Yes, I saw something about simulation faster than real-time, which Jon Awbrey has posted in this forum or its predecessors.  It looks promising in concept, but still seems to only predict purely logical proofs without worldly substance considered.  There still has to be more deep understanding of the actual reasoning process people use before real SW applications become reasonably effective.  

* Not by Zadeh,  I'll try to track these down if that's of interest.

[1]  Internet Business Logic
A Wiki and SOA Endpoint for Executable Open Vocabulary English Q/A over SQL and RDF
Online at www.reengineeringllc.com   
Shared use is free, and there are no advertisements

Adrian Walker

On Mon, Aug 2, 2010 at 3:44 PM, Rich Cooper <rich@xxxxxxxxxxxxxxxxxxxxxx> wrote:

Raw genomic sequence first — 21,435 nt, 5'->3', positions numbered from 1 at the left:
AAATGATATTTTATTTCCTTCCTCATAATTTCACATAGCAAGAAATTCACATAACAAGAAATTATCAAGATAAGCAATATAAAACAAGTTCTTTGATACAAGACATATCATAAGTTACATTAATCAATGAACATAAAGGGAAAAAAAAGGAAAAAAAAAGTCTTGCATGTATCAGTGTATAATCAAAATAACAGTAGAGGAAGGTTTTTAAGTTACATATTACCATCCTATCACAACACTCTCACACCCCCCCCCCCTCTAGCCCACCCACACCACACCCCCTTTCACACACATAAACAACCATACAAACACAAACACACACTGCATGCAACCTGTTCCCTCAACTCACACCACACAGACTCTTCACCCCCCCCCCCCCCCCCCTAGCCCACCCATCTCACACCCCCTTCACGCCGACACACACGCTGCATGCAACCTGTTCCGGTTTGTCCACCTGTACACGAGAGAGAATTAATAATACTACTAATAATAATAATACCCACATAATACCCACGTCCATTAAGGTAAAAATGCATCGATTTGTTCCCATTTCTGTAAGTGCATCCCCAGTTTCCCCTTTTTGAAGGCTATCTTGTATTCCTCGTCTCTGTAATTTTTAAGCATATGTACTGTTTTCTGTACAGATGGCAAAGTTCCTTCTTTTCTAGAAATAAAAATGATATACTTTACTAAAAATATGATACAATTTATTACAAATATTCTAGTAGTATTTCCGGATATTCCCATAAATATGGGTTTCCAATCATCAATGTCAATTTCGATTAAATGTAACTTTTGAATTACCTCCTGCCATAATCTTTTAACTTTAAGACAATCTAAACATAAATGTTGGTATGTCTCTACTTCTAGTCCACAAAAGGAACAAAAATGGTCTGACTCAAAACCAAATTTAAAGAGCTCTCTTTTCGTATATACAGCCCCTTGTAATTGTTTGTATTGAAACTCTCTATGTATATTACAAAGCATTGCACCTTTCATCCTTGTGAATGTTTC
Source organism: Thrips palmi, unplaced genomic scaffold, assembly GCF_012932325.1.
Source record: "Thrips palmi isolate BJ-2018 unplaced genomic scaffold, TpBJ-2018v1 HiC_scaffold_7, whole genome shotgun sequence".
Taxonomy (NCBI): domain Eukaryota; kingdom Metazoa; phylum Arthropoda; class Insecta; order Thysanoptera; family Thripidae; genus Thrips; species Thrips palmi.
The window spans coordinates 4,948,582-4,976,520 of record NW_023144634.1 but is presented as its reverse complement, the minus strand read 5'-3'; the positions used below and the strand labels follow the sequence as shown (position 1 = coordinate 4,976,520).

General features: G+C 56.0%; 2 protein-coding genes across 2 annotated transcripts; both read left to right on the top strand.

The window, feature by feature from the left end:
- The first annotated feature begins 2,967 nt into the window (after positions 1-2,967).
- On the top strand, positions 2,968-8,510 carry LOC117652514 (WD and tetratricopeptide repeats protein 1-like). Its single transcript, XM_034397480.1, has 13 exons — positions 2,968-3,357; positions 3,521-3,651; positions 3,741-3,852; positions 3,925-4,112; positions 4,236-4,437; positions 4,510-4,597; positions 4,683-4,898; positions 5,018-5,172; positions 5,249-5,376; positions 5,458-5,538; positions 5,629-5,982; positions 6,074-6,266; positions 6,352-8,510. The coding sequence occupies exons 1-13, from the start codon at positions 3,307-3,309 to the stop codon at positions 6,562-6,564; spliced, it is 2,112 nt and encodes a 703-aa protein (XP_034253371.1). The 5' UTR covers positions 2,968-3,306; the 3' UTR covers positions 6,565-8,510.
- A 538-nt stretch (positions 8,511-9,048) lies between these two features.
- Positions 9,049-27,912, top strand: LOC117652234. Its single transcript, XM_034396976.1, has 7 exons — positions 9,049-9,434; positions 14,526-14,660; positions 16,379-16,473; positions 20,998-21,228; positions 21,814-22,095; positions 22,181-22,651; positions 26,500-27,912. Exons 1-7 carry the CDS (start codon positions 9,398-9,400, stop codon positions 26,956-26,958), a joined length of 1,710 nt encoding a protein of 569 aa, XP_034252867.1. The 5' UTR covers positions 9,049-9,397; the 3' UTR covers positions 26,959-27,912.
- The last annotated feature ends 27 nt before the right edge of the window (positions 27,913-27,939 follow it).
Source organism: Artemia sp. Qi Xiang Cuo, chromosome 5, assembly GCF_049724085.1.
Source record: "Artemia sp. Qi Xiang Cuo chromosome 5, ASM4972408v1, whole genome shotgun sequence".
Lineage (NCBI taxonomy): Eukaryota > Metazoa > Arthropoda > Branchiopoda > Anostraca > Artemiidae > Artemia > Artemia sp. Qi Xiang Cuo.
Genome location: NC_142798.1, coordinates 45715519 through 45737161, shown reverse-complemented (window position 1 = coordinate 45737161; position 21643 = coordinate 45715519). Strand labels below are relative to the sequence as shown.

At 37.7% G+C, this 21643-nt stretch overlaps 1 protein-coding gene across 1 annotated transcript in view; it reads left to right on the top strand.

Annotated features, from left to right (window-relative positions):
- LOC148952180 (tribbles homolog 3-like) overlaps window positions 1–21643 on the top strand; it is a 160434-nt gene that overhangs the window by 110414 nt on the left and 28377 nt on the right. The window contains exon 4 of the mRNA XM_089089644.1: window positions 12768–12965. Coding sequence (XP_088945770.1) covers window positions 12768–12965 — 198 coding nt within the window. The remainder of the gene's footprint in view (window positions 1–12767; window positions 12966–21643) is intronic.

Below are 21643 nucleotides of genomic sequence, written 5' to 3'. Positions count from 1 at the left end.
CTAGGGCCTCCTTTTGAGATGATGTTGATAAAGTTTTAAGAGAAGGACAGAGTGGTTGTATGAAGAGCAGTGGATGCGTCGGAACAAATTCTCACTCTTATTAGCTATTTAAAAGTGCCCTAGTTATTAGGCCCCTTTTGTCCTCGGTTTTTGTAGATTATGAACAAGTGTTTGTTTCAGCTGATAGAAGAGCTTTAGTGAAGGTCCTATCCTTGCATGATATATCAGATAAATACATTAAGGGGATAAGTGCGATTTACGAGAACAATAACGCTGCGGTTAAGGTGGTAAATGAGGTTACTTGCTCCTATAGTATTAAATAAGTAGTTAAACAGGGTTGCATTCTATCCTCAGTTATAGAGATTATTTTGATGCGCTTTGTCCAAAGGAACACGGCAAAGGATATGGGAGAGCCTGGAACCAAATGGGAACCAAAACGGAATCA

Hi Adrian, we agree completely on this issue.  But let me amplify. 


There needs to be more work on finding a way to estimate when all (most) of the significant facts and rules have been identified, IMHO.  That only works if you consider evidence for a theory versus evidence against the same theory.  Theorem proving algorithms in conceptually very simple domains such as math and computer science are missing the point of the SW.  They are useful only after all the facts and rules have been subjectively selected from the available ones.  


In my opinion, the human use of the semantic web will be to develop the factual basis of a theory through automated assistance in performing observation, theorizing, classification and experimentation tasks.  Given some really simple deductions that humans make in between eye blinks, the SW can help collect and organize relevant facts and rules for later human use.  But it isn’t the SW that will demonstrate proof and substance; it’s the subjective evaluation of people authorized in some process to produce such evaluations.